Greek Life Didn’t Make Your Life Harder, I Promise

Greek Life Didn't Make Your Life Harder, I Promise

My favorite way to spend down time is laying on the couch like a beached whale on Facebook, while avoiding any and all adult responsibilities. This illuminating hobby means that I have the privilege of seeing the multitude of “We Are Not Our Stereotypes” campaigns that have suddenly become more popular than Kylie Jenner’s Lip Kits. The pictures are usually of sorority members (though I’ve seen some fraternities participate as well) hiding their faces with their hands. Written on one hand is a “stereotype” they feel they’ve been given, and on the other is a statement to contradict said “stereotype.” These declarations usually allude to the fact that society thinks Greeks are nothing but pieces of shit, and it’s our job to make sure they know the truth. The more I went through these posts, the more it made me reflect on how Greek Life has negatively impacted my image to society.

Oh wait, I forgot, it hasn’t.

And chances, I would bet, are that it hasn’t really affected yours either, regardless of how much fun it is to pretend that it has. Am I saying that there aren’t assholes who have said rude things to members of Greek Life? Absolutely not. Am I saying that as members of Greek life we need to quit perpetuating this blown up fairytale about how going Greek is causing a struggle that is unfair? You bet your ass I am. The problem with these “stereotypes,” ultimately, is that no one forced us to join Greek life. No one slapped letters on our shirts and threw us into a world of Greek-hating America and left us on our own. I would even go so far as to say that Greek life gives its members opportunities they would’ve missed out on had they not joined. Isn’t that why we joined in the first place? Stereotypes usually have some kind of negative influence on people. Can we honestly say that we’ve even had to deal with that?

Jenny, I’m sorry that you believe people think you’re stupid when you have a 3.5 GPA. I would bet money on the fact that you’ve actually probably *~never*~ heard anyone call you stupid for being Greek. And David, I’m sorry that people think you only wear Vineyard Vines when your brand of choice is actually Carhartt. The world is pretty fucking cruel, I know. But do you seriously wake up every morning with a black cloud over your head because of these things? Is the struggle really *THAT* real? Probably not. But while so many sororities and fraternities are busy with their sob-fest social media campaign, they’re missing an opportunity to give a voice to the thousands of causes, people, and organizations that are actually facing injustice, misfortune, and tragedy.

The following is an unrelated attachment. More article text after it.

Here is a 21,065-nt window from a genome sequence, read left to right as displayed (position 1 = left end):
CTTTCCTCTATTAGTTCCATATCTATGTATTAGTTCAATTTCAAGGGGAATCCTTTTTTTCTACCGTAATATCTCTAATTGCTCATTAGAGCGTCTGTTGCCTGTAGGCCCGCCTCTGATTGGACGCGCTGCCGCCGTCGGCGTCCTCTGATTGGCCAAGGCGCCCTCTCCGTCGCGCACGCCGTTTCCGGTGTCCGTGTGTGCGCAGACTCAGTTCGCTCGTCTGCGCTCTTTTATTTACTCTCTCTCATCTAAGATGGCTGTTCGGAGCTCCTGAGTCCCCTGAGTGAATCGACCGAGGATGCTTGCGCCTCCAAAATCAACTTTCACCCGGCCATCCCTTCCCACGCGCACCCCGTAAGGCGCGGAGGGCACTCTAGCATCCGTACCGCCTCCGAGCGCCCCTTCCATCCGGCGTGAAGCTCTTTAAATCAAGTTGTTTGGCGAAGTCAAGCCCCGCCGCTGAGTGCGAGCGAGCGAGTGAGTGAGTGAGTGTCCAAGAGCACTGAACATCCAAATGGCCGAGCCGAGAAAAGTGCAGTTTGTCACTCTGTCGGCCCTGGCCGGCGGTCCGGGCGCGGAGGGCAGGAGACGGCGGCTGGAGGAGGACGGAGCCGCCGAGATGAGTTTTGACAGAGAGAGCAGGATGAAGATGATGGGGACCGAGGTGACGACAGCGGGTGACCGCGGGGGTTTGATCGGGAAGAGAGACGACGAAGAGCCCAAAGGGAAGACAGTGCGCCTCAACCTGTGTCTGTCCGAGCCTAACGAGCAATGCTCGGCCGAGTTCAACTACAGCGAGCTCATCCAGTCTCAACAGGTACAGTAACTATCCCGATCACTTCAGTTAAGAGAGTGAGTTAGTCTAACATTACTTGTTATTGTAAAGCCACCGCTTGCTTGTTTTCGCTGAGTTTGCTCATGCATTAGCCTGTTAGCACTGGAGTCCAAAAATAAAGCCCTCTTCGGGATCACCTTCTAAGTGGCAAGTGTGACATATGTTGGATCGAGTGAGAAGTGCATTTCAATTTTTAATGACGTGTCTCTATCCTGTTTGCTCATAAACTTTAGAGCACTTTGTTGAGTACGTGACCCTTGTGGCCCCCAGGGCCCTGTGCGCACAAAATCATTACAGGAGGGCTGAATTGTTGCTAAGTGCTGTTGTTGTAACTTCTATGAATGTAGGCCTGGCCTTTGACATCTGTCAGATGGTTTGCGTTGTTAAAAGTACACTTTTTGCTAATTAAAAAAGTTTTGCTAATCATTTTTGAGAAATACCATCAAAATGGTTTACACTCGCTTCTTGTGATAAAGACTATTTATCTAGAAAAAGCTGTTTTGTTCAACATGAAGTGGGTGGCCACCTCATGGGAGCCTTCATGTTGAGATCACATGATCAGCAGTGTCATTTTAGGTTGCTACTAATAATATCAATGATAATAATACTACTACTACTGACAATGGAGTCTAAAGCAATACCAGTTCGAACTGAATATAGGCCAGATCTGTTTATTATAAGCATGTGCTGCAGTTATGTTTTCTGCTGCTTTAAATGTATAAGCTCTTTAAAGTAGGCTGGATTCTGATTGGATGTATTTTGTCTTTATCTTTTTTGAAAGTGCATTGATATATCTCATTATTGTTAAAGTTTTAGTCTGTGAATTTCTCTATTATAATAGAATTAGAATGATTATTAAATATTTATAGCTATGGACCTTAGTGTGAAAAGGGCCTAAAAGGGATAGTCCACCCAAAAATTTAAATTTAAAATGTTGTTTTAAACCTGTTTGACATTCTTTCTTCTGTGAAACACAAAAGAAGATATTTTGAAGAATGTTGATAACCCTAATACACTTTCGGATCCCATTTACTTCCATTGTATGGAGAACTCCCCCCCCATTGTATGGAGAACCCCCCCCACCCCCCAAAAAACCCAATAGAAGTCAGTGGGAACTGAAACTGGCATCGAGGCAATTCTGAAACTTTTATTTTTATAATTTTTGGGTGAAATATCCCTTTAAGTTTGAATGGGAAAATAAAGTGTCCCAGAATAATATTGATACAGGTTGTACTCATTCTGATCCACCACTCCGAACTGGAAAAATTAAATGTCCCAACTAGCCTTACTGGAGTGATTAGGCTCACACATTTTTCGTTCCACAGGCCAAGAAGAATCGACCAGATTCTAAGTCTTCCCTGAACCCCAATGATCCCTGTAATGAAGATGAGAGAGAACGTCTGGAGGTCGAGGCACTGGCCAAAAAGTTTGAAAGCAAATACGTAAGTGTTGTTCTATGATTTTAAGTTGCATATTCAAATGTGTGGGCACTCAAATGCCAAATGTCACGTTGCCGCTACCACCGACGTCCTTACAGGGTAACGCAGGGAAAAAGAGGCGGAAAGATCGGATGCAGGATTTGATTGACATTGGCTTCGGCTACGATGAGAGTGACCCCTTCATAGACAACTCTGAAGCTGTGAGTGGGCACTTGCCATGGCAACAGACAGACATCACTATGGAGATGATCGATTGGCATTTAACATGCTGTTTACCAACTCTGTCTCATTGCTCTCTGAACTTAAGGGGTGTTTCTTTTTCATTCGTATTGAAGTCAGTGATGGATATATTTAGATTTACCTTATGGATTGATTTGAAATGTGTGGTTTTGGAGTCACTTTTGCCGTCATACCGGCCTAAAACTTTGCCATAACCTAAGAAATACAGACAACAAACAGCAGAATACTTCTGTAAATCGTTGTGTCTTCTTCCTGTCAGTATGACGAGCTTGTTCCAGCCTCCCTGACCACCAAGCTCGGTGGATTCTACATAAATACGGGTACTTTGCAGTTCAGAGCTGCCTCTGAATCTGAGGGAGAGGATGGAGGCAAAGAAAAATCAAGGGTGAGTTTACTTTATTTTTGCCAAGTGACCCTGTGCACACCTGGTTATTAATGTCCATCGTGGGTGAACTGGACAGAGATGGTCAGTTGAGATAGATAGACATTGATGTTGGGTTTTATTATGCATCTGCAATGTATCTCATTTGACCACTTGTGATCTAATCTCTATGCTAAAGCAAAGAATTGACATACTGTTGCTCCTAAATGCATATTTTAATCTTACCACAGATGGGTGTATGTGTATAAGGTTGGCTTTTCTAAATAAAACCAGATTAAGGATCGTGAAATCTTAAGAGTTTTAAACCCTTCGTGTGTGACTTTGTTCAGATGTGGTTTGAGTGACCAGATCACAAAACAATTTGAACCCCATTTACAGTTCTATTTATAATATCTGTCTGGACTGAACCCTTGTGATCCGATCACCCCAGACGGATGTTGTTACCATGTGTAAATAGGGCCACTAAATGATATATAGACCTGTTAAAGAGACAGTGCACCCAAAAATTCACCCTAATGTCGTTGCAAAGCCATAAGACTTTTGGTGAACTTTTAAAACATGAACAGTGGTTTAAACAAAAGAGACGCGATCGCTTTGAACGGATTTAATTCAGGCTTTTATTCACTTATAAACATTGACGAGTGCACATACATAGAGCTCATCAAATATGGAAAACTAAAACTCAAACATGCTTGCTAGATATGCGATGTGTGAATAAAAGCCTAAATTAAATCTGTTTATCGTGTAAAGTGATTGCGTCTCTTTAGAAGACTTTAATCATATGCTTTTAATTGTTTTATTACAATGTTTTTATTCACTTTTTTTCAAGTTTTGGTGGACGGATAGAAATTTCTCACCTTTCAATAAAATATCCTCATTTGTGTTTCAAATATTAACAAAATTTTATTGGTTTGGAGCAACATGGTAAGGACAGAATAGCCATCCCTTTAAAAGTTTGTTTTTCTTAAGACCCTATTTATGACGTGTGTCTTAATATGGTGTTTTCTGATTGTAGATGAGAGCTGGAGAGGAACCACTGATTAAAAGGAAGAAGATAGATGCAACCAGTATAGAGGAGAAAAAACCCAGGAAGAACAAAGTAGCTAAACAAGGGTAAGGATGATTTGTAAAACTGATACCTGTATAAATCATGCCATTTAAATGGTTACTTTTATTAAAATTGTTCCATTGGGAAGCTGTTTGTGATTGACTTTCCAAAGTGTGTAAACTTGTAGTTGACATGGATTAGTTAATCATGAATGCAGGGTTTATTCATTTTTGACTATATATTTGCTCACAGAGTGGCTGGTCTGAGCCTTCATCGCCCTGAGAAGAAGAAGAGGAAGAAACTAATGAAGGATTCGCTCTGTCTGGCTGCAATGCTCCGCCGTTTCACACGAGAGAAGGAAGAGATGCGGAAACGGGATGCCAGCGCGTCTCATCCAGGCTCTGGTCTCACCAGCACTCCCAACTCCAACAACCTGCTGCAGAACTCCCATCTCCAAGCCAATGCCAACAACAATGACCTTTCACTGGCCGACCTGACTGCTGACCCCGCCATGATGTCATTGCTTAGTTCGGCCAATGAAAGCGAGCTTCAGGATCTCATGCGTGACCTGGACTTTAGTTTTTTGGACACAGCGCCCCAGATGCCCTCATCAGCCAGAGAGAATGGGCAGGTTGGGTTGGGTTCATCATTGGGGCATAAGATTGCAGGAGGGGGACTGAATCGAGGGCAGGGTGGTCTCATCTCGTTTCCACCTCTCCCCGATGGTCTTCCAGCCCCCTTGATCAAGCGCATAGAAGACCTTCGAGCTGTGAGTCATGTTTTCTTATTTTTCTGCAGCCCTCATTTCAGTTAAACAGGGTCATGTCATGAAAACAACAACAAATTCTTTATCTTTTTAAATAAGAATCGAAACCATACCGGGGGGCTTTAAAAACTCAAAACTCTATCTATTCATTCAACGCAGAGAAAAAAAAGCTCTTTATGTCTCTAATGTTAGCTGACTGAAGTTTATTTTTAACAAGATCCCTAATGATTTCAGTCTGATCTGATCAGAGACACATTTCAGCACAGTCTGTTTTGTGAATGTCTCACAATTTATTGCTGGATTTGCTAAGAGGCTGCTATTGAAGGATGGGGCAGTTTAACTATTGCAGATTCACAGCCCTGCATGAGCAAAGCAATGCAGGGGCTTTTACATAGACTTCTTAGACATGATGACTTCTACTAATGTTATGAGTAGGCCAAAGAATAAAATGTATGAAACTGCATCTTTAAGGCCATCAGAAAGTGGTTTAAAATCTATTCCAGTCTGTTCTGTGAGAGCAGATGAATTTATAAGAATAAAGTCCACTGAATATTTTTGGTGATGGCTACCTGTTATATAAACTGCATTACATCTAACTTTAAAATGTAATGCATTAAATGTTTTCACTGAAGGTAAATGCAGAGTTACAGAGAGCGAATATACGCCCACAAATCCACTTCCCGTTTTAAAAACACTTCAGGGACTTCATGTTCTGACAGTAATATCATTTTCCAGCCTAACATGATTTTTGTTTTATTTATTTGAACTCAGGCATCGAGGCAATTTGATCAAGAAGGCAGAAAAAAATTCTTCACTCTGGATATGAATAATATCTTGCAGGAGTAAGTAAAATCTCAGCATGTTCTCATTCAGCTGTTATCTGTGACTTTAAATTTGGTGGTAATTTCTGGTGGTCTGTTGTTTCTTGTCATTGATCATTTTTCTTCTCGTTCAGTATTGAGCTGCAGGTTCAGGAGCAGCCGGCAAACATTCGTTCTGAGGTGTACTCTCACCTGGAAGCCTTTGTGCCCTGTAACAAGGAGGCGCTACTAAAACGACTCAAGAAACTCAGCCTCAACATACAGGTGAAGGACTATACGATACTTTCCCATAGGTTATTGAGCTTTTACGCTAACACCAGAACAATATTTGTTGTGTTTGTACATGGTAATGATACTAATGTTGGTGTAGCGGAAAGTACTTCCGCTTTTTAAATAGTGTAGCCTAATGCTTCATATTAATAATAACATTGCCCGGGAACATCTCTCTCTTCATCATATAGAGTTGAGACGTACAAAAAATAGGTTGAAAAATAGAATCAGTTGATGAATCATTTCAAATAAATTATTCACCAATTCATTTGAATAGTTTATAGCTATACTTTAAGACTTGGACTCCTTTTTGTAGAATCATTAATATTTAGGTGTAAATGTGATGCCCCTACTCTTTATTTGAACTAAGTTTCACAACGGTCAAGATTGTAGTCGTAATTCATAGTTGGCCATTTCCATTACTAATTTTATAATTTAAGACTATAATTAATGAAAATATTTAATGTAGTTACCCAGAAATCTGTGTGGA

We chose Greek life because we wanted to be leaders, philanthropists, and seen as positive influences in our communities. Wouldn’t spending as much effort bringing awareness to issues that are actually in need of attention give people an opportunity to see how amazing Greek Life really is, instead of making us look even worse in their eyes? I’m not saying that every social media campaign should be an outlet to open the public’s eyes to the multitude of issues in our world today. I love looking at the pictures of young women and their sisters who have been blessed so much from going Greek.

But please, enough with the black and white pictures of sororities members nailing RBF while reminding everyone they have a job. We are capable of so much more. Let’s show other people that, too.

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I spend most of my time watching trashy reality TV and researching if restaurants serve Coke or Pepsi.

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